When you’re out shopping for electrical devices and supplies for your home project, UL listing is the best way to ensure you’re getting safe, properly designed and manufactured products. A product that bears the stamp of UL listing has been tested and verified that it meets UL standards for safety. So, what is UL, and what does UL listing mean?
A Testing Laboratory by Any Other Name
UL is formerly, and perhaps most commonly, known as Underwriters Laboratories. It doesn’t exactly leap off the tongue. Perhaps that’s why the organization has dropped the full name in favor of the well-known abbreviation. UL is the leading nationally recognized testing authority in the U.S. They also test Canadian products.
UL testing makes sure that wire sizes are correct, devices can handle the amount of current they say they can, and products are constructed correctly to provide safe function in your home. For over a hundred years, this non-profit organization has developed more than 1,000 standards for safety. The UL website is a good place to learn more about the organization and what they do.
How UL Listing Works
It’s pretty simple: reputable manufacturers submit their products for UL testing. If a product passes the test, the manufacturer is allowed to stamp the product with an official UL mark. Look on the back of any quality switch, outlet, light bulb, and other electrical essentials, and you’ll see the mark. Submitting for testing is voluntary, but because most electrical codes require UL-listed products when available, manufacturers have plenty of incentive to get their products listed. Not all products can be or have to be listed. For some products, there are no applicable UL standards; for others, the products simply aren’t safe enough to ever be listed. That’s why it’s impossible to find a vinyl dryer vent hose with UL listing; they’re simply not safe.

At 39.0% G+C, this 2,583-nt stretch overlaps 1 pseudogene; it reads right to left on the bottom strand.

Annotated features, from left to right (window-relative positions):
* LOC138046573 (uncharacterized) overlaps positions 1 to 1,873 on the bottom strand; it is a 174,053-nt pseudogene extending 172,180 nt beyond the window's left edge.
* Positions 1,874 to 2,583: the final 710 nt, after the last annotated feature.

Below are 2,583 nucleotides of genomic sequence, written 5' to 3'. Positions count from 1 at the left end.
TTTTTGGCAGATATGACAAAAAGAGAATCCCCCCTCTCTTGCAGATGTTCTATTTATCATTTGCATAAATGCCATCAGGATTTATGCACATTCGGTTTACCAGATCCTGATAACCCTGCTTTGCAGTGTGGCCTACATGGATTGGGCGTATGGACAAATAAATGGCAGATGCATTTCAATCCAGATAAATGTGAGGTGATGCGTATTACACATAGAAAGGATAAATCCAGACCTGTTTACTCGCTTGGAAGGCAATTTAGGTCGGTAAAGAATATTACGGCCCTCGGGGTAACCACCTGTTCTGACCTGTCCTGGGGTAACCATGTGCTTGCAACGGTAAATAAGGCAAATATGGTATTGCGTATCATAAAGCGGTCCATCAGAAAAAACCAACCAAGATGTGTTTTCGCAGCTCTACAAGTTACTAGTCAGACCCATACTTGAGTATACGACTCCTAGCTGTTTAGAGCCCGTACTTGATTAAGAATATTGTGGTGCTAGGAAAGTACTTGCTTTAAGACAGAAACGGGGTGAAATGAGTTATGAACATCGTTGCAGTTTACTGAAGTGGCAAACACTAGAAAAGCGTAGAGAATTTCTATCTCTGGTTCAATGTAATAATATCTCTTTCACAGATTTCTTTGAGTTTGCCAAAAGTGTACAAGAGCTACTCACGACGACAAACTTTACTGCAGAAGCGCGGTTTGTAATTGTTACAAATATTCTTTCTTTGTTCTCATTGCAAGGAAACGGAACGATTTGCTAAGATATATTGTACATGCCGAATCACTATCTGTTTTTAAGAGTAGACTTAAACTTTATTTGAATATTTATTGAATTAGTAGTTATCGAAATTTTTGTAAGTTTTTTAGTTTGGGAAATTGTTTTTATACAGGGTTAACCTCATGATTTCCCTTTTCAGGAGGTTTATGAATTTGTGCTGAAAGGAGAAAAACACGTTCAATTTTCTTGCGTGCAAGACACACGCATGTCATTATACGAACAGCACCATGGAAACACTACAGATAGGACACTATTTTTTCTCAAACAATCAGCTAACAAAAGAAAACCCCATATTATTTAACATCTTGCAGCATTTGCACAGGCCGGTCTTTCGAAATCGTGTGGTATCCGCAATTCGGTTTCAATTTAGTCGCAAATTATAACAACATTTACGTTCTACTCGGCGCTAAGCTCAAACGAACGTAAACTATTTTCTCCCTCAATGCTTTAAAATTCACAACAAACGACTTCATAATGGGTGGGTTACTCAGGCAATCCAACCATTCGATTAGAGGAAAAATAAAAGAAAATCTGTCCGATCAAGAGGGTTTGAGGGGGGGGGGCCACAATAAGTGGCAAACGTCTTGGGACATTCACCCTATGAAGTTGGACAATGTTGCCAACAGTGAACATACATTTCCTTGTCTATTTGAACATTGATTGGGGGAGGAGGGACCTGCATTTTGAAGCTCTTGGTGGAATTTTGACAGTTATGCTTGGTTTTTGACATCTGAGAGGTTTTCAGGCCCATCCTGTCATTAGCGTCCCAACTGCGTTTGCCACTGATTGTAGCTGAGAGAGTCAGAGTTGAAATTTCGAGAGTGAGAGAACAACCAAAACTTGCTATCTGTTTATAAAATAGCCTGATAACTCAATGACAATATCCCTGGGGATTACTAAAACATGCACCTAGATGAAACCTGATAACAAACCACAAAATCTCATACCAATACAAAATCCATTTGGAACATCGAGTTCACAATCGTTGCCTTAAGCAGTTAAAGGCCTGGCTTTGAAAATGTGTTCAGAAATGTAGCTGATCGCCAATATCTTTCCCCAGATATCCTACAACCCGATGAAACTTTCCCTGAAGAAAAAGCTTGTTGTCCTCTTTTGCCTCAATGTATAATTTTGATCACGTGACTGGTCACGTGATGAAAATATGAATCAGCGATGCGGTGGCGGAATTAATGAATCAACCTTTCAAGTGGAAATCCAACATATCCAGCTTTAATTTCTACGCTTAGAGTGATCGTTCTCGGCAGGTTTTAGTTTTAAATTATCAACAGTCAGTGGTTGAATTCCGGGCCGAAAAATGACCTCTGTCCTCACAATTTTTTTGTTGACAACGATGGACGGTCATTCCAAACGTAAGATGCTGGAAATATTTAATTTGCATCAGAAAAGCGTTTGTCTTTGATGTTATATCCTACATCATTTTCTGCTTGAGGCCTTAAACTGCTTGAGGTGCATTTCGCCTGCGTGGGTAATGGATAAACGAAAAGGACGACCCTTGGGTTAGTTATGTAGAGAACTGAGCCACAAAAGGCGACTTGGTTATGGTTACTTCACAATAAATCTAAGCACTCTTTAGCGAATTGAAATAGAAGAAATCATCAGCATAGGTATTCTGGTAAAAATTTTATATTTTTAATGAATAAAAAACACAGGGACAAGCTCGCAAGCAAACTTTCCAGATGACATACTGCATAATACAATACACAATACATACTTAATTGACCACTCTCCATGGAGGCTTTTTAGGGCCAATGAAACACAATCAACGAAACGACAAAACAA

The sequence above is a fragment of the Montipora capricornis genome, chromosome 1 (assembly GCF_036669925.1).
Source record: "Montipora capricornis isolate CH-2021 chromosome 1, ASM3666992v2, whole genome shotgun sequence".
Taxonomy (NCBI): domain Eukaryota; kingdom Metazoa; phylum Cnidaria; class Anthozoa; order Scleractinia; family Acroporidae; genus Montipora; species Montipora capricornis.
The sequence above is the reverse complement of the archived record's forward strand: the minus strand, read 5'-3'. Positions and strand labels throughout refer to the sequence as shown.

Why It's Worth Checking
For the consumer, checking for the UL mark is an easy way to separate the decent stuff from the junk. If you're comparing two similar light switches and notice that one carries the UL mark while the other doesn't, you should ask of the latter, why not? Chances are it's a cheap import that wouldn't meet UL standards even if the manufacturer cared enough to submit it for testing. To make this decision easier still, the National Electrical Code (NEC) requires the use of UL listed products when available. In other words, if there are UL-listed products in a given category, you can’t use a product from that category that is not listed. Code wording often refers to qualifying products as “listed.” This generally means UL listing, although there are other nationally recognized testing laboratories, such as Intertek and CSA Group (in Canada).